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Inaugural Lecture: ‘The Bad Bible in the Twenty-First Century’


We're pleased to announce that this lecture was recorded. Watch the full recording on our YouTube channel now!

Professor Matthew Novenson (Professor of Biblical Criticism and Biblical Antiquities) will deliver his Inaugural Lecture 'The Bad Bible in the Twenty-First Century' in the Playfair Library, Old College on Wednesday 14 February at 5:15pm. The lecture will be followed by a reception.

This lecture is open to the public. Please note that this lecture will be recorded.

Venue information

The Lecture and Reception venues and toilets are fully accessible. Please note that accessible routes within the venue require a pass for access. If you or any of your fellow attendees have accessibility requirements that necessitate the use of these specific routes, we kindly ask you to indicate this when registering. Our Events Officer, Pippa Innes, will be in touch to make arrangements in advance. If you have any questions about access please contact Pippa Tel: 0131 6508992; email:

Please note there is no vehicular access permitted into Old College Quadrangle. We encourage anyone arriving or departing by taxi or car to arrange their drop-off at West College Street at the Talbot Rice Gallery end of the quad. The main road is not always suitable for taxis' or other vehicles to stop to a-light passengers.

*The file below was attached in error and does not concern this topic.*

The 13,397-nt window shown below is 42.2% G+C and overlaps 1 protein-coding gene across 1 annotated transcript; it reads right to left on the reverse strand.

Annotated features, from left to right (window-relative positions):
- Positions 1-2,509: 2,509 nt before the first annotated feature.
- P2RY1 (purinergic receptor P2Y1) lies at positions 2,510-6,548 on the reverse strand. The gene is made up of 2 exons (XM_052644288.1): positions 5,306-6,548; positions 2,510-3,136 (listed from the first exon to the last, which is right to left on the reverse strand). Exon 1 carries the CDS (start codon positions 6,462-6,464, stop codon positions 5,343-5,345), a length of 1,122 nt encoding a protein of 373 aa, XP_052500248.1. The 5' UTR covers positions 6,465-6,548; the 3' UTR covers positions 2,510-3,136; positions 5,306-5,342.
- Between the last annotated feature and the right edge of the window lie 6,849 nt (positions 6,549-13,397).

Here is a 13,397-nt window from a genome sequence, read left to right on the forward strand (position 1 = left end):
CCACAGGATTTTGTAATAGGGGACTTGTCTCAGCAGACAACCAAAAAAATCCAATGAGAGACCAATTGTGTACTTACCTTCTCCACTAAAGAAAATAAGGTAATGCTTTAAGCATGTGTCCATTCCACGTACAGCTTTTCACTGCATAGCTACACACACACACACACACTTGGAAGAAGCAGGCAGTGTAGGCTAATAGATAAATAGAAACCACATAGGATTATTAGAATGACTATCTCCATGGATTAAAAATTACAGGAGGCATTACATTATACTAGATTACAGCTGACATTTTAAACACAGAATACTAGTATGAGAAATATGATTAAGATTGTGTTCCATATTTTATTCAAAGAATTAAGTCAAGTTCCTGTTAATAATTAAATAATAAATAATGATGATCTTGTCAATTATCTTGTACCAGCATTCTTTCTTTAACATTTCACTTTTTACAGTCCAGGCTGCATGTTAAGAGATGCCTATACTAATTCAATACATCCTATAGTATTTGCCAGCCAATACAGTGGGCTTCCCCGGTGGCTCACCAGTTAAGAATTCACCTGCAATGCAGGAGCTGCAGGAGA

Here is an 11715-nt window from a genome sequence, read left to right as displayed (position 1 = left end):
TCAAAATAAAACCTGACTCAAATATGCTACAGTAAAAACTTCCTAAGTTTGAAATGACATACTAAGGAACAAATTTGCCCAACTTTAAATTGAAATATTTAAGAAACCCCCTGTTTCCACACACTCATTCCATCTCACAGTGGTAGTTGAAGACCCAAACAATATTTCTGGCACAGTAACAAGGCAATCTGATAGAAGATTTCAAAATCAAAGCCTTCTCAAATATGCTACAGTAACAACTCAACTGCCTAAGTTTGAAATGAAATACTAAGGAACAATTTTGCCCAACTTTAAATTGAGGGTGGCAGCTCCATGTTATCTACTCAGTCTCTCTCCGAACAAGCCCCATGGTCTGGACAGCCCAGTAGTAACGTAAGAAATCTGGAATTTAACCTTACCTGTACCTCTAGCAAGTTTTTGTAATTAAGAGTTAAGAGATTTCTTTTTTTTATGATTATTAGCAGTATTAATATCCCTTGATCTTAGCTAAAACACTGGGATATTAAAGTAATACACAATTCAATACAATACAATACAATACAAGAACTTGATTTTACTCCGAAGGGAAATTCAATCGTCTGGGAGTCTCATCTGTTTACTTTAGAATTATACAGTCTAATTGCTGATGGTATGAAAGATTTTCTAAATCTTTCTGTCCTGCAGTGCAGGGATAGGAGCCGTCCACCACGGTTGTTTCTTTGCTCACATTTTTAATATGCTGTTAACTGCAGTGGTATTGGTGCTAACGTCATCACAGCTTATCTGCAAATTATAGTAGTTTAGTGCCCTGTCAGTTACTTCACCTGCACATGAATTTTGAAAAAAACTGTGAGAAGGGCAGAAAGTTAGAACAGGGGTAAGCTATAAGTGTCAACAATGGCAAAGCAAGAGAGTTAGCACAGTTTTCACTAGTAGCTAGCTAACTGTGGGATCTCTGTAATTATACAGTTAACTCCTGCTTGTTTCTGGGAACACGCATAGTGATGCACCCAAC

The Quad is a no smoking area. Smoking is only permitted on South College Street at the entrance to Old College or West College Street (Talbot Rice entry).


Although the Bible is known in popular imagination as “the good book,” in much contemporary criticism it has become a, if not the, bad book. Recent research has demonstrated how the nineteenth-century rise of historical criticism of the Bible actually pre-empted a more radical moral criticism of the Bible that had been latent in eighteenth-century deism and elsewhere. Meanwhile, other recent research has enthusiastically taken up the task of radical moral criticism of the Bible, even to the point of denouncing earlier feminist and liberationist readings as self-serving apologetics. Building on this recent discussion, I consider what roles historical criticism, moral criticism, and reparative reading might yet have to play in twenty-first century biblical studies.

Professor Matthew Novenson

Matthew V. Novenson is Professor of Biblical Criticism and Biblical Antiquities at the University of Edinburgh, where he is also director of the Centre for the Study of Christian Origins. He has been visiting professor at Dartmouth College and Duke University and visiting research fellow at the University of Cambridge and University of Durham. He is the author of Christ among the Messiahs (Oxford University Press, 2012), The Grammar of Messianism (Oxford University Press, 2017), and Paul, Then and Now (Eerdmans, 2022), and editor of Monotheism and Christology in Greco-Roman Antiquity (Brill, 2020) and The Oxford Handbook of Pauline Studies (Oxford University Press, 2022).

Professor Matthew Novenson's Staff Profile